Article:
It seems a difficult task sometimes to write this column. As I read – with horror, shock and disgust – of the crimes committed by the priests in six dioceses in Pennsylvania and the possible culpability of the bishops, part of my shrinking stomach was due to the fact that I couldn’t simply let this moment go by without comment.
I thought of my column, of the Clarion Herald and its mission for evangelization and deepening of the readership’s faith, and finally my own role as a college professor.
In that role on campus, I am also a reporter: I am required to report mental and physical abuse and to be a support for students enduring such afflictions.
But it seems a hard task here to comment on the Pennsylvania scandal. For what, after all, am I to say?
I’ll be honest: I didn’t read much of the newspaper accounts, and I certainly didn’t read the 900-page report. I read enough of the accusations to gain an understanding of the atrocities before turning, rather sickly, away.
I was ashamed, certainly, but more rightly, I was disgusted.
Perhaps this is the feeling that many lay Catholics experienced. But it’s important to recognize the source of that shame and disgust.
As I untwisted my thoughts, I recognized that I was horrified not by the Catholic faith but by the cowardly actions of men – men who had used their power and authority; men who had hidden behind the shroud of Catholicism, their titles as priests and manipulated their religious nature to further their grotesque and horrifying ends.
And in that statement, we see that the Church is no different from other institutions that have recently undergone scandal relating to abuse.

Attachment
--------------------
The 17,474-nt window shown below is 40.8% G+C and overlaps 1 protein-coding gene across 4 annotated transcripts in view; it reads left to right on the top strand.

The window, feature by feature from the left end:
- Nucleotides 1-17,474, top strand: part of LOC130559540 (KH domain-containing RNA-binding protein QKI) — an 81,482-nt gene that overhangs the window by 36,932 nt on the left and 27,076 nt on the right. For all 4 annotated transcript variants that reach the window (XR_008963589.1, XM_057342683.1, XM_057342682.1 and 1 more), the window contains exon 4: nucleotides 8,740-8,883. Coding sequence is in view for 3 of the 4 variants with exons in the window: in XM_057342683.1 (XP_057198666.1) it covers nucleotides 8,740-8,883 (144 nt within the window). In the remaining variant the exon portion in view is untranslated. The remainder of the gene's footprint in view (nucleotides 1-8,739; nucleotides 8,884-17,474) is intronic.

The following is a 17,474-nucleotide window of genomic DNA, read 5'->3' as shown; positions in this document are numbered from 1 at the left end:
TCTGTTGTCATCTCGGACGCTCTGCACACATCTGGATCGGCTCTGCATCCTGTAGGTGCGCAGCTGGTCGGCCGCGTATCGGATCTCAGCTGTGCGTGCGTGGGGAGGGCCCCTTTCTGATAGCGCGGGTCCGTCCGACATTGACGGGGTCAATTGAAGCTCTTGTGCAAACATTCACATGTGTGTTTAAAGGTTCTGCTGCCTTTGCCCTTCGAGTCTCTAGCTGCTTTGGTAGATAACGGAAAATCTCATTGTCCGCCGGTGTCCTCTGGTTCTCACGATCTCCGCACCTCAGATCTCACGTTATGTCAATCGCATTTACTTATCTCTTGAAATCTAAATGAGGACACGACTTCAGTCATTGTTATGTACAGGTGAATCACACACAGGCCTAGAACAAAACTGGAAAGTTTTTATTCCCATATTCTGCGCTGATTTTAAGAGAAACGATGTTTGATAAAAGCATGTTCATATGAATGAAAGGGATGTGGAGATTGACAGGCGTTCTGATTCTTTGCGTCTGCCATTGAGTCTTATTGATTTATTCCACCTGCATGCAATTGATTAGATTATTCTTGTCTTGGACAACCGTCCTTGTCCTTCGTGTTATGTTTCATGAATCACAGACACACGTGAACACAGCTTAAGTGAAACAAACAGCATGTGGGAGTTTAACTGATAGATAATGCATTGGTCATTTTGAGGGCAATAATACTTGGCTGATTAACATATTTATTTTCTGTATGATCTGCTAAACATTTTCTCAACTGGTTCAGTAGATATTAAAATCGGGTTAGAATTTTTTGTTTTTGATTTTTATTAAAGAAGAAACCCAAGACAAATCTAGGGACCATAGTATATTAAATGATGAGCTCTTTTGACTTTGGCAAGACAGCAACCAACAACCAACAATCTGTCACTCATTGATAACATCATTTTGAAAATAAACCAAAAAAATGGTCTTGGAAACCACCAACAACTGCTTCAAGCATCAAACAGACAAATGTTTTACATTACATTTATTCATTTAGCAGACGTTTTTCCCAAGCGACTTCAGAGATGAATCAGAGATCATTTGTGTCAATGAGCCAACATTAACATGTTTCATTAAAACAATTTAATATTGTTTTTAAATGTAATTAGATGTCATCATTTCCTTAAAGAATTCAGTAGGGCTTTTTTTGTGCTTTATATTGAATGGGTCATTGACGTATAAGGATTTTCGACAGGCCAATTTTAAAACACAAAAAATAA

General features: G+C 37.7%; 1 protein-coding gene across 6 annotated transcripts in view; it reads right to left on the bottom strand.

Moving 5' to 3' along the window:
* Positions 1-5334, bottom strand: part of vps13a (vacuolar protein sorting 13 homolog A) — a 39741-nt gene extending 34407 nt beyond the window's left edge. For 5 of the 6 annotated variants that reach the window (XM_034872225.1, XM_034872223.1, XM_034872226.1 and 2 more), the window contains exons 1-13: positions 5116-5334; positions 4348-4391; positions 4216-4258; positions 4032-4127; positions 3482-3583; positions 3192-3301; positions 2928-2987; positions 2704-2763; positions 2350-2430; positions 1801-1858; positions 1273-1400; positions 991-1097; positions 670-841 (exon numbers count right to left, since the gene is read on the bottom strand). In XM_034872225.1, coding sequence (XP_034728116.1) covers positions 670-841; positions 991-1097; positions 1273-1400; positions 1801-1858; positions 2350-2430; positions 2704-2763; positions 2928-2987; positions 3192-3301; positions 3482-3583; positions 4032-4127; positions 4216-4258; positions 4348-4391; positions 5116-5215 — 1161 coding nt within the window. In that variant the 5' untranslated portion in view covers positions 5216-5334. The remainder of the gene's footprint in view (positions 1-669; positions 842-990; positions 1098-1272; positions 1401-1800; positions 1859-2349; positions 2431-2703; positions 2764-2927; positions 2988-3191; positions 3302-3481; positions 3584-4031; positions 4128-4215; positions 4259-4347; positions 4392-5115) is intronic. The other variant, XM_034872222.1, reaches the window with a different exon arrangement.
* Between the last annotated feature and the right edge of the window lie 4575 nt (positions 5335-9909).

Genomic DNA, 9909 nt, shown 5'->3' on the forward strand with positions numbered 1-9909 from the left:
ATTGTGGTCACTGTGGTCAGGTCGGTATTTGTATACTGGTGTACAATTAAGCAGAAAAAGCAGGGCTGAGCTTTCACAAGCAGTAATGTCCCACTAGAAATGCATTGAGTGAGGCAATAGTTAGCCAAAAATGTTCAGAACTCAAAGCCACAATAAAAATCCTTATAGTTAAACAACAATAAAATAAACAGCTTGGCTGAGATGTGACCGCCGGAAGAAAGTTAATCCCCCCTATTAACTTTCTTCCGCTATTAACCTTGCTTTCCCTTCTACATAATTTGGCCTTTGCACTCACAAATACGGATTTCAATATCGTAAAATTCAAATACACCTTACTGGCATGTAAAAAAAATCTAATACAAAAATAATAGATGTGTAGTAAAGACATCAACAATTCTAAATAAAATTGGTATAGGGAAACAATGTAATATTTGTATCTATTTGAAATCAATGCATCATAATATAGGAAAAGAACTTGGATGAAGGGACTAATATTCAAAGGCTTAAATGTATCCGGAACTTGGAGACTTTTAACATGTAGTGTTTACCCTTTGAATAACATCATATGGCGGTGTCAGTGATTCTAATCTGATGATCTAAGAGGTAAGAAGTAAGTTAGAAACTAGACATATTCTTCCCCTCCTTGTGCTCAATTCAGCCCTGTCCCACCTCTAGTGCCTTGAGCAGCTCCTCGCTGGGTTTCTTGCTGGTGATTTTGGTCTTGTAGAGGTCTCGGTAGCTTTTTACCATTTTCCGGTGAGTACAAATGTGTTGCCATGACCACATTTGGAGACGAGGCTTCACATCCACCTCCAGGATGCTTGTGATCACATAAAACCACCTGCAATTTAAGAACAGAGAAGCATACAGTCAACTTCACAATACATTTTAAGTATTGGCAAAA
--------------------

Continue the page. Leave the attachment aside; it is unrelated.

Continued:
Certainly, that is no excuse.
Instead, it proves all the more our role as lay Catholics during this ordeal, and in future: We, the laity, have a role to play in our faith.
Too often we forget that responsibility. The faith is carried not only by its ordained and religious member but by its laity as well.
We must not be silent, we must be watchful and we must adhere to accountability.
This is, in plain words, the rallying cry of Pope Francis, and for many of the priests who acknowledged and defended the faith from their pulpits.
Our anger should lead us to action.
But what precisely does that mean? This is the question we must have in mind as we move forward.
Shrinking from the faith and blaming corruption is simply not the answer. Corruption is everywhere. It goes hand in hand with power.
But how can we, the laity, be more proactive in guarding our children and our faith?
“The Lord hears the cry of the poor,” runs the familiar hymn. The takeaway message from the #MeToo campaign was that despite the silence and coverups, the victims and the public would be heard.
The same must be true here. In the light, we are not afraid of the darkness. As these accusations come to light, we pray for accountability and we pray for healing. But we also pray for our own strength to stand up and use our voices when and if the time arises.
Dr. Heather Bozant Witcher can be reached at firstname.lastname@example.org.